Erik Jensen’s arresting descriptions of the campaign trail remind us of the many reasons for Scott Morrison’s miracle win: Labor’s complex policy agenda, Bill Shorten’s unpopularity, ScoMo’s energetic, self-confident campaigning, Coalition scare campaigns, angry retirees, Queensland regionalism, Clive Palmer’s millions, the Greens’ foolish anti-Adani caravan, popular local members. Labor’s election post-mortems will be exploring them all. The question is: are larger patterns discernible? Here are three I can see.
The first is there in the fact that there are so many plausible reasons, each one making a small contribution to the final result in an increasingly volatile electorate. The Australian Electoral Study has not yet had time to crunch the numbers, but the 2019 election is likely to continue the trend of declining stable identification with the major parties. In 1967, 70 per cent of voters reported always voting for the same party, in federal and state elections and for both houses. In 2016, rusted-on supporters were only 40 per cent of the electorate. Most people are only marginally interested in politics, but with compulsory voting, come election day, they have to make a decision. For the rusted-on, the decision has already been made, but the rest are open to persuasion. So the popularity of candidates has become more important. (How else to explain Tony Abbott’s ejection from Warringah, or the success of Helen Haines in Indi?) Particular issues push and pull electors different ways. And how one responds to the leaders seems more significant than ever.
Paralleling the decline in stable partisanship is a decline in trust in politicians and in the popularity of our leaders. Shorten’s unpopularity was always going to be a drag on the Labor vote. In deciding whether to vote one way or the other, “I don’t like him” is as good a reason as any for many voters. Shorten’s problem, it seemed to me, was that he was difficult to read and to identify as a social type. Up against Morrison’s public persona of “what you see is what you get,” he was at a serious disadvantage. In time, the electoral study will tell us how much. The point, though, is not to find one major cause, or a primary determinant, but to recognise that in a de-aligned and distrustful electorate there will be multiple factors influencing people’s vote.
My second larger pattern is the grip mining has on Australia’s imagined and actual economy. We are so used to hearing about the Hawke–Keating government’s successes in deregulating the Australian economy that we can overlook its failures. In his policy speech for the 1993 election everyone expected him to lose, Keating spoke of his dream that Australia “could become a great manufacturing country, a country which made things for the world to buy. Things which bore the stamp of Australian work and genius. I became convinced that Australia could be more than a quarry and a farm.” Keating’s bold attempt to free Australia from its historical dependence on farming and mining was doomed by the rise of China, which has decimated our manufacturing industry. We now make even less that the world wants to buy than we did in 1993, and the quarry is much bigger. In 1991/92 Australian exports were 21.1 per cent rural, 25.9 per cent mineral and fuel and 21.4 per cent manufactured products. By 2013/14, minerals and fuels were 50.1 per cent, and rural and manufacturing exports had shrunk to around 12 per cent each. Iron ore and coal are our top two exports, and natural gas our fourth. Keating wouldn’t have predicted the third: education-related travel services, including the money overseas students spend on fees and living expenses. But universities scarcely figured in the Coalition’s campaign, and only marginally in Labor’s. And neither had a plausible plan on how to prepare the Australian economy for a likely global shift away from fossil fuels. Miners and farmers were the symbols of economic responsibility in this campaign, together with the tradies in building and construction which operate in the domestic economy.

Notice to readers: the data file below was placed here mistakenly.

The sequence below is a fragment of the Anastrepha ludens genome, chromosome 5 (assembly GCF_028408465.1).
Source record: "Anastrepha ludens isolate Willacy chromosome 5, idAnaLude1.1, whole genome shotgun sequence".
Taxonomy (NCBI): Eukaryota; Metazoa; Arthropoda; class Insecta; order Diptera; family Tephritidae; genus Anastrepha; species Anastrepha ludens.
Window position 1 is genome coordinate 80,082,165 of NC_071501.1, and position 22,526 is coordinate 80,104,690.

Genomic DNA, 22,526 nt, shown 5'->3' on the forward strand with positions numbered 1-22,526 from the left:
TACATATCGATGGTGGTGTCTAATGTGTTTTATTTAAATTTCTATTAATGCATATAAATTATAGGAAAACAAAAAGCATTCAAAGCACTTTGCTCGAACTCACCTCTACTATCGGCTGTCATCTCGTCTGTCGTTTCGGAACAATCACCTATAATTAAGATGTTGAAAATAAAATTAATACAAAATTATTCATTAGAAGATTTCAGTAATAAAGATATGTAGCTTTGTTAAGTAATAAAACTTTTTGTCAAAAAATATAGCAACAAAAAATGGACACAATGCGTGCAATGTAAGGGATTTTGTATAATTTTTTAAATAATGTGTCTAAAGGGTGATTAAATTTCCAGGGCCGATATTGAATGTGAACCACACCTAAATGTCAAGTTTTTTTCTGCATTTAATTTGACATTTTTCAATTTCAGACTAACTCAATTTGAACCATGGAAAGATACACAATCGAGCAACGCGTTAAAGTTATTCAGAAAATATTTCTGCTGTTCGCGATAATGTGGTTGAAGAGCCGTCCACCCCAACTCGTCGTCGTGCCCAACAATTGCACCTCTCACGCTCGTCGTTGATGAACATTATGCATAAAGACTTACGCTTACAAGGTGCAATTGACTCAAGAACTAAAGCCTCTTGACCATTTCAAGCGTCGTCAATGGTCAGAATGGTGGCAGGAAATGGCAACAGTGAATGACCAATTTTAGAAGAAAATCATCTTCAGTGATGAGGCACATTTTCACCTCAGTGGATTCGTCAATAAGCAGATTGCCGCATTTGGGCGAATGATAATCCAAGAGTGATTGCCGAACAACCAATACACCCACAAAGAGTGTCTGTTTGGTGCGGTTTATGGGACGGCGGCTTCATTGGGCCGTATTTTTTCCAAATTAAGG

The third is the enduring emotional patterns that underpin the Liberal Party’s individualism and its policy staples of lower taxes, secure borders and a Budget under control. As Morrison told us repeatedly, he believes in “a fair go for those who have a go,” for those who make a contribution and don’t just seek to take. This is Robert Menzies’ society of leaners and lifters, and Hockey’s age of entitlement, though in slightly less accusatory language. It’s not so much the self-congratulatory appeal of seeing oneself as a contributor that gives this pattern its power, but the anxieties it evokes: of the never-ending demands that the needy, with the government as their agent, might make on the resources we’ve each marshalled to support ourselves and our families. Unregulated flows of asylum seekers evoke similar fears.
For many voters, Bill’s hand in their pocket, taking, obliterated the benefits of Labor’s policies. The hostility to franking credits was out of all proportion to the relatively small number of people affected. It became a generalised symbol of Labor’s propensity to tax, while promised benefits such as dental-care subsidies for pensioners barely registered. Morrison made no overt attacks on government-provided services, which would have opened him up to a Labor scare campaign. Nor did he indulge in the demonising of dole bludgers and asylum seekers. Instead, he projected a world of scarce resources, with individuals and families competing with each other to get ahead, and a modest tax refund to reward their efforts. For many unaligned voters, it was enough.
This correspondence featured in Quarterly Essay 75, Men at Work.
ALSO FROM QUARTERLY ESSAY